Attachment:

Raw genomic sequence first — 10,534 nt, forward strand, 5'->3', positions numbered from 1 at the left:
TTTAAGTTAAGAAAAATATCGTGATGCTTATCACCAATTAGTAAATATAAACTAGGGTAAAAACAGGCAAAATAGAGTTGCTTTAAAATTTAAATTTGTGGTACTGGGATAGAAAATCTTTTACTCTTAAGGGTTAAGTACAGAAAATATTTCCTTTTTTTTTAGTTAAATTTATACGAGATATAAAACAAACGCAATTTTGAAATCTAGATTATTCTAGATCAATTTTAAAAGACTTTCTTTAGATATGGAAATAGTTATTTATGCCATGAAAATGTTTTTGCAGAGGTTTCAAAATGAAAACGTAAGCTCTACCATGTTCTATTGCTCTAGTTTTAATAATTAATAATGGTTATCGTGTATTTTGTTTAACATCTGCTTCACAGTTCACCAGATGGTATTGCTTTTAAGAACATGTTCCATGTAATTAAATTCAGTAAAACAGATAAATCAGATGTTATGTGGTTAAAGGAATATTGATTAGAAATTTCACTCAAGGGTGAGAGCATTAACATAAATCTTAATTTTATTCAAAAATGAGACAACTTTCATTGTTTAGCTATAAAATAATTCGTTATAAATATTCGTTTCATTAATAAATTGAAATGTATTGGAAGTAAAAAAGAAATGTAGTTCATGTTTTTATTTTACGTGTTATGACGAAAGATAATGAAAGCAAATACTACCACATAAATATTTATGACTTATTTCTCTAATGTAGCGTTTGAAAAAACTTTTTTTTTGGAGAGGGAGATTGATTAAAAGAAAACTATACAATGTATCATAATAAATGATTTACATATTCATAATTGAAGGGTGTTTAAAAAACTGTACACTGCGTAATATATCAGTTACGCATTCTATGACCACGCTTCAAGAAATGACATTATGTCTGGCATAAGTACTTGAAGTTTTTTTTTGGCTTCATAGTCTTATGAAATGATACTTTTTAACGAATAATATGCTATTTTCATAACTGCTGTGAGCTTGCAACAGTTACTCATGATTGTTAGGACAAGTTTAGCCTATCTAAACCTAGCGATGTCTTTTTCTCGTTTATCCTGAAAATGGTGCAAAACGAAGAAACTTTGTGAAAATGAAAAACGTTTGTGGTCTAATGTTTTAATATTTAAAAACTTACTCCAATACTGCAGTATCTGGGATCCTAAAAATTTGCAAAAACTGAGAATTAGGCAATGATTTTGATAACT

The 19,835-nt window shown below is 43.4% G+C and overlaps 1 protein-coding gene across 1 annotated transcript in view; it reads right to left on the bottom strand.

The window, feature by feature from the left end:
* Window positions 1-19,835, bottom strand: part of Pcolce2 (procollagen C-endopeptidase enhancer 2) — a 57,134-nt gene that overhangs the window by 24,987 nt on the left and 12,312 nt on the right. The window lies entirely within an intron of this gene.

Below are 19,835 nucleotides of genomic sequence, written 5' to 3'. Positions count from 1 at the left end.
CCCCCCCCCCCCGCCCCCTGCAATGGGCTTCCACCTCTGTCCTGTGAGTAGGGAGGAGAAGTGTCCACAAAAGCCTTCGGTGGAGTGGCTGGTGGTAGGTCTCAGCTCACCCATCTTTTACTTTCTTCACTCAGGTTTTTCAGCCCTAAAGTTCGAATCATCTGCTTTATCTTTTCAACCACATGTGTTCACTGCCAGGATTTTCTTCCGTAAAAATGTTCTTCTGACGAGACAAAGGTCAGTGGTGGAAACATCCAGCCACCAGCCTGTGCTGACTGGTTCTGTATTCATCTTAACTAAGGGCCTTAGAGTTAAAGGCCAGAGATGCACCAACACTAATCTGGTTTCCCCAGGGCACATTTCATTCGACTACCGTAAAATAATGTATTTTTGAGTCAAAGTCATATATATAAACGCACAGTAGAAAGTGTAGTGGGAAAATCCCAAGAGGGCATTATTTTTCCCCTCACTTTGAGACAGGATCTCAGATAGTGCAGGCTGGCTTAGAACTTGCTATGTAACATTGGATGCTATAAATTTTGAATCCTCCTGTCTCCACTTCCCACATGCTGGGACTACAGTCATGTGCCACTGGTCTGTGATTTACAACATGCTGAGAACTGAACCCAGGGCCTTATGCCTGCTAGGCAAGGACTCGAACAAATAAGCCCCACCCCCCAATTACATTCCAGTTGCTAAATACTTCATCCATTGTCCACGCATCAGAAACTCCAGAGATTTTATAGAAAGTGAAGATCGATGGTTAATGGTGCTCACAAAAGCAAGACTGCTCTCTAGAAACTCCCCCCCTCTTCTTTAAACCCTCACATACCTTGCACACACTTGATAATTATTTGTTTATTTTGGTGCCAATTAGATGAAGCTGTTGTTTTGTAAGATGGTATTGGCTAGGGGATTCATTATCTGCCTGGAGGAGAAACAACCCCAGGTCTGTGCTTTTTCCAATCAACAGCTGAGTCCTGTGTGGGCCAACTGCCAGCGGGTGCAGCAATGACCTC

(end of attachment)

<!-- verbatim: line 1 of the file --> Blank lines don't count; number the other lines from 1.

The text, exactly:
Raw genomic sequence first — 10,534 nt, forward strand, 5'->3', positions numbered from 1 at the left: